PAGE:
Challenge for world’s biggest robot trains is going electric
The Rio Tinto Group is preparing for trials of battery-powered locomotives in Australia, where it uses giant autonomous trains — the world’s largest and longest robots — to transport iron ore across the vast Outback.
Converting its 2.5km long trains to electric would help trim the producer’s use of diesel, a key source of its industrial pollution, and help spur efforts to cut direct greenhouse gas emissions 50% by 2030.
Each so-called consist — a combination of typically three locomotives and 240 cars — can carry about 28,000 tons of iron ore, equivalent to more than $3.2-million (R60.75-million) of cargo at current prices. Since 2018, the vast majority of journeys across Rio’s 1,900km rail network in Western Australia’s Pilbara region have been completed without human drivers.
Tests with four Wabtec Corp. electric locomotives will begin in 2025 and are aimed at driving improvements that would help make the technology viable, according to Richard Cohen, managing director for the iron ore unit’s rail, port and core services.
“It’s about us helping the manufacturers and the developers get to a solution that suits us —because if we don’t run in, no one will do it,” Cohen said Thursday at Rio’s rail maintenance hub outside Karratha. “We will learn a lot about batteries in the Pilbara, about batteries on a train.”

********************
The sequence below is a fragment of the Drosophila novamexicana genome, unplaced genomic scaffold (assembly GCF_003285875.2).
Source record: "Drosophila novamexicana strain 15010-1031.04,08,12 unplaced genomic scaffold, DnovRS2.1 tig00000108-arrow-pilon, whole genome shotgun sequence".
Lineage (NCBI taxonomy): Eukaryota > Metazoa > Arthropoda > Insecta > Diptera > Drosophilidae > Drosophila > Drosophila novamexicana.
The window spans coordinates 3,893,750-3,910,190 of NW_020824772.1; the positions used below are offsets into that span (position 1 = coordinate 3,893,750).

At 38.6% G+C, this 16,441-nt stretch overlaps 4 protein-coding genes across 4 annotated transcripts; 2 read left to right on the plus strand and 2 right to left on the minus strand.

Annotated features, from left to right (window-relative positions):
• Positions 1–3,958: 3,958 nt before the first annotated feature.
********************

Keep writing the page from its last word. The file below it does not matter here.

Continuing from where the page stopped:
The trial locomotives — which will need drivers — have about 7.5 megawatt hours of energy capacity, compared to around 13 megawatt hours for Rio’s existing diesel-powered fleet. Lifting battery density to the required specifications remains a challenge for the sector, Cohen said.
Rio uses about 1.3 billion litres of diesel a year as a fuel for mining equipment, trucks and trains, accounting for about 13% of total direct emissions, according to company filings. Experiments with smaller, battery-powered haul trucks used in mines will begin at the Pilbara from next year.
The $940-million programme to deploy autonomous trains — which initially struggled with delays and cost overruns — has delivered benefits, Cohen said.
Robot trains have improved speed and capacity, cutting about two hours from a typical 40-hour rail journey from a mine to port and back again by eliminating the need to stop and change drivers each time they’ve completed a 12-hour shift.